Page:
Latest Michael Casey News

In this March 19, 2020, photo, Carol Talkington helps Terri Bonasso tape a notice on the emergency room door following a vigil at the closing of the Fairmont Regional Medical Center in Fairmont, W.Va. The coronavirus pandemic couldn't come at a worse time for communities trying to cope after a wave of hospital shutdowns across the rural United States. (Tammy Shriver/Times-West Virginian via AP)

Rural areas fear spread of virus as more hospitals close

Apr. 1, 2020 6:24 PM EDT

CARROLLTON, Ala. (AP) — As the coronavirus spread across the United States, workers at the lone hospital in one Alabama county turned off beeping monitors for good and padlocked the doors, making it one of the latest in a string of nearly 200 rural hospitals to close nationwide. Now Joe Cunningham is more...

Jade Brooks at her apartment, Tuesday, March 31, 2020, in Boston. It's the first of the month and everybody knows the rent's due. Wednesday is the first time the landlord is knocking on the door since the coronavirus turned the economy upside down. (AP Photo/Elise Amendola)

April 1, rent's due: Many struggle to pay in virus outbreak

Apr. 1, 2020 12:24 PM EDT

It's the first of the month, and everybody knows the rent's due. For millions of Americans, Wednesday is the first time the landlord is knocking on the door since the coronavirus outbreak turned the economy upside down. Many of those renters are without jobs - nearly 3.3 million people in the U.S. filed for...

Julie Dolan, chair of her town's Broadband Committee, poses with her computer on the steps of her family's rural home in Sandwich, N.H., Thursday, March 26, 2020.  In the town of 1,200 best known as the setting for the movie “On Golden Pond,

Those without broadband struggle in a stuck-at-home nation

Mar. 31, 2020 8:45 PM EDT

NEW YORK (AP) — In Sandwich, New Hampshire, a town of 1,200 best known as a setting for the movie “On Golden Pond," broadband is scarce. Forget streaming Netflix, much less working or studying from home. Even the police department has trouble uploading its reports. Julie Dolan, a 65-year-old...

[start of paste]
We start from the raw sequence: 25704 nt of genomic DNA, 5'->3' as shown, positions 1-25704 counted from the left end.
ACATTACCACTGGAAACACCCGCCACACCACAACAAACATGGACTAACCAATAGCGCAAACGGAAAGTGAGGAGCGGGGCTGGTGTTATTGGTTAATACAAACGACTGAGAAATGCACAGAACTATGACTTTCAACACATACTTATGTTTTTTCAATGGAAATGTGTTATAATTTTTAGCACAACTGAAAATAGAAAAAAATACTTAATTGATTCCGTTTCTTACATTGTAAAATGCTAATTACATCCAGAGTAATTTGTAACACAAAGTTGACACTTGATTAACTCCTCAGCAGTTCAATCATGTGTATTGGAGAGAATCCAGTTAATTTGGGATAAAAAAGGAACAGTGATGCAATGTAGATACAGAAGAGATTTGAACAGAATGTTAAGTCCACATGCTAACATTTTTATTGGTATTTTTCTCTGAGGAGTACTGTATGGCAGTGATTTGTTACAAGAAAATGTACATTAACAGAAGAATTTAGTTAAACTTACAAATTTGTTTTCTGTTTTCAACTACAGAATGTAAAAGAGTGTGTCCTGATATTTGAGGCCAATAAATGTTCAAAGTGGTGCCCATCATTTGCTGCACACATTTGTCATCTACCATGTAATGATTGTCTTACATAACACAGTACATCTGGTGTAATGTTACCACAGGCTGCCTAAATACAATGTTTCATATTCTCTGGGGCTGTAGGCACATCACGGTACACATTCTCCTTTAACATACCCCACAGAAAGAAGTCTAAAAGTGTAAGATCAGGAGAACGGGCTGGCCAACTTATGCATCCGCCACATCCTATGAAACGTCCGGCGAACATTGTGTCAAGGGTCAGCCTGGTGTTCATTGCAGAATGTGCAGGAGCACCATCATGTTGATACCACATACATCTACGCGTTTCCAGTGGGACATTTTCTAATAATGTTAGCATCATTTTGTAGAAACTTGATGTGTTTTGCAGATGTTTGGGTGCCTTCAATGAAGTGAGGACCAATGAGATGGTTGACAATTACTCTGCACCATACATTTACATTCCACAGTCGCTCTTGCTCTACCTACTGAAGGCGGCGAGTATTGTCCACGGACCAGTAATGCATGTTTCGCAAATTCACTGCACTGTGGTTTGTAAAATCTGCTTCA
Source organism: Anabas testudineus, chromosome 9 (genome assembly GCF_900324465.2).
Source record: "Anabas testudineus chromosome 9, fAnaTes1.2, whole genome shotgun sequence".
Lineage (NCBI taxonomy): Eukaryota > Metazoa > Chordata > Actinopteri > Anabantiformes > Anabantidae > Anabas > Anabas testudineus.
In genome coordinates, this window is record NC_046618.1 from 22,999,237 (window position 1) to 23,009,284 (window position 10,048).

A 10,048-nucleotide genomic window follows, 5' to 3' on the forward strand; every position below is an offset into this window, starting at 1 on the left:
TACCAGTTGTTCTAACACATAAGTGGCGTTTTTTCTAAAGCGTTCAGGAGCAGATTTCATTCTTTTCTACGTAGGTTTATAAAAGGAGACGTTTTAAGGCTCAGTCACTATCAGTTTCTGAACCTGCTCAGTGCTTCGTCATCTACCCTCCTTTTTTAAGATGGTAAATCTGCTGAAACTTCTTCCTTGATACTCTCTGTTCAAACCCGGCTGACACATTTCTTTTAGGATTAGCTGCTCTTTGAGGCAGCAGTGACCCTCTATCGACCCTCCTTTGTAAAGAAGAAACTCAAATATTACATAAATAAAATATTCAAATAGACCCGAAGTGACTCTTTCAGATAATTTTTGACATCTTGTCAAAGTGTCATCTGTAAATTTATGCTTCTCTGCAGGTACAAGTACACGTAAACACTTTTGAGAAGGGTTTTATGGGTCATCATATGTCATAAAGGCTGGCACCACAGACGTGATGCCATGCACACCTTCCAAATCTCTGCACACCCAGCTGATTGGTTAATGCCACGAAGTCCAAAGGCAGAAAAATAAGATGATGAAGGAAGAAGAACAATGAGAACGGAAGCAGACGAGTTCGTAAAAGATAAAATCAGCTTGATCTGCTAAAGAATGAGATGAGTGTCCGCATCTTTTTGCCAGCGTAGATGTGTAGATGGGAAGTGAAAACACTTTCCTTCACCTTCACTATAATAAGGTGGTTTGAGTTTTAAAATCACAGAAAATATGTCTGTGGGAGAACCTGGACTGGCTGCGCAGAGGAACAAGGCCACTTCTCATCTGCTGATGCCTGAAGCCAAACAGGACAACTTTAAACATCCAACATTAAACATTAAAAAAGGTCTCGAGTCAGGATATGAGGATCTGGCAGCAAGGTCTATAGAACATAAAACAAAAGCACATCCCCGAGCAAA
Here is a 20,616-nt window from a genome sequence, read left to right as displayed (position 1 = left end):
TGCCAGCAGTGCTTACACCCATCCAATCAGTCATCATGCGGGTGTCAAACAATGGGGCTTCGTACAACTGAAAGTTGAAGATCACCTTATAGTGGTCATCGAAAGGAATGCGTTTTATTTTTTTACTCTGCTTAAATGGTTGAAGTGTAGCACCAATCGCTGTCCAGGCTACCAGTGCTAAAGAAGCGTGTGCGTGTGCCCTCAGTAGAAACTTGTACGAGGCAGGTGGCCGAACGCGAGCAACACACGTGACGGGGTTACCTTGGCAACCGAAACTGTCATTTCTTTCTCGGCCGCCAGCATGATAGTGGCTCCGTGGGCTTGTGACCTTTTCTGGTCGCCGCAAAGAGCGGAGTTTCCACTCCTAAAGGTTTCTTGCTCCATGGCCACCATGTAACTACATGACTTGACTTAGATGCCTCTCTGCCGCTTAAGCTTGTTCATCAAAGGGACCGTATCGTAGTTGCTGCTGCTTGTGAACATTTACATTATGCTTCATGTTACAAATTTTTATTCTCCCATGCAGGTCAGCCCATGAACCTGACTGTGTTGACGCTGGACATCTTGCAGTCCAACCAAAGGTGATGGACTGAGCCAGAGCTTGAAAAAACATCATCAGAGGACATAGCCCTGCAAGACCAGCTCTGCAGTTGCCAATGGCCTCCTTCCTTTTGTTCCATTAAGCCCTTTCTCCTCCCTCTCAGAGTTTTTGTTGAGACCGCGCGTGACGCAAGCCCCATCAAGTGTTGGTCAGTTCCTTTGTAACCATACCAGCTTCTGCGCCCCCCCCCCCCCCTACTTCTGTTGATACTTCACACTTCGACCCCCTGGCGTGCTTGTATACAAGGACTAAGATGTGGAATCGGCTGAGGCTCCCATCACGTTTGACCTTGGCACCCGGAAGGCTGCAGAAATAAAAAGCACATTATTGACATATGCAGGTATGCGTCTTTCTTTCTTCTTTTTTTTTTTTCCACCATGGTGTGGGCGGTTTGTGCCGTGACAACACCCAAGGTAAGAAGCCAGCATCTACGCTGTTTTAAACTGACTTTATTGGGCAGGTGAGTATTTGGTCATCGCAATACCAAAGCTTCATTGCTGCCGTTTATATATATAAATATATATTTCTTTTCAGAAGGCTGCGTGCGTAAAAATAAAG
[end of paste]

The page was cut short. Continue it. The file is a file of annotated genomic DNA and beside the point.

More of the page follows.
In this handout photograph taken Tuesday, March 17, 2020 and provided by Jack Hagan, Drew Anderson is shown on the top of Buffalo Mountain near Silverthorne, Colo. The outdoors has become a great escape for people as the new cronoavirus creates a wave of turbulent times. The new coronavirus causes mild or moderate symptoms for most people, but for some, especially older adults and people with existing heath problems, it can cause more severe illness or death. (Photo Courtesy of Jack Hagan via The AP)

Call to the wild: Great outdoors an escape in tough times

Mar. 29, 2020 1:15 PM EDT

Jim Klug's office phone rings off the hook with anxious anglers inquiring about the status of their upcoming fly-fishing trips. It's a stressful time for the co-owner of a fishing travel company as he postpones and re-books international and domestic expeditions due the coronavirus pandemic. The best way for him...

A medical worker screens people arriving at a special COVID-19 testing site in Boston, Saturday, March 28, 2020. The drive-thru testing site is only open to qualified first responders who meet the state criteria for testing. The new coronavirus causes mild or moderate symptoms for most people, but for some, especially older adults and people with existing health problems, it can cause more severe illness or death. (AP Photo/Michael Dwyer)

Massachusetts' cases jump by more than 1,000

Mar. 28, 2020 6:13 PM EDT

MONTPELIER, Vt. (AP) — A look at developments related to the new coronavirus around New England: MASSACHUSETTS The number of cases of COVID-19 in Massachusetts jumped by more than 1,000 to a total of 4,257, the Massachusetts Department of Public Health said Saturday. The state also had nine more deaths...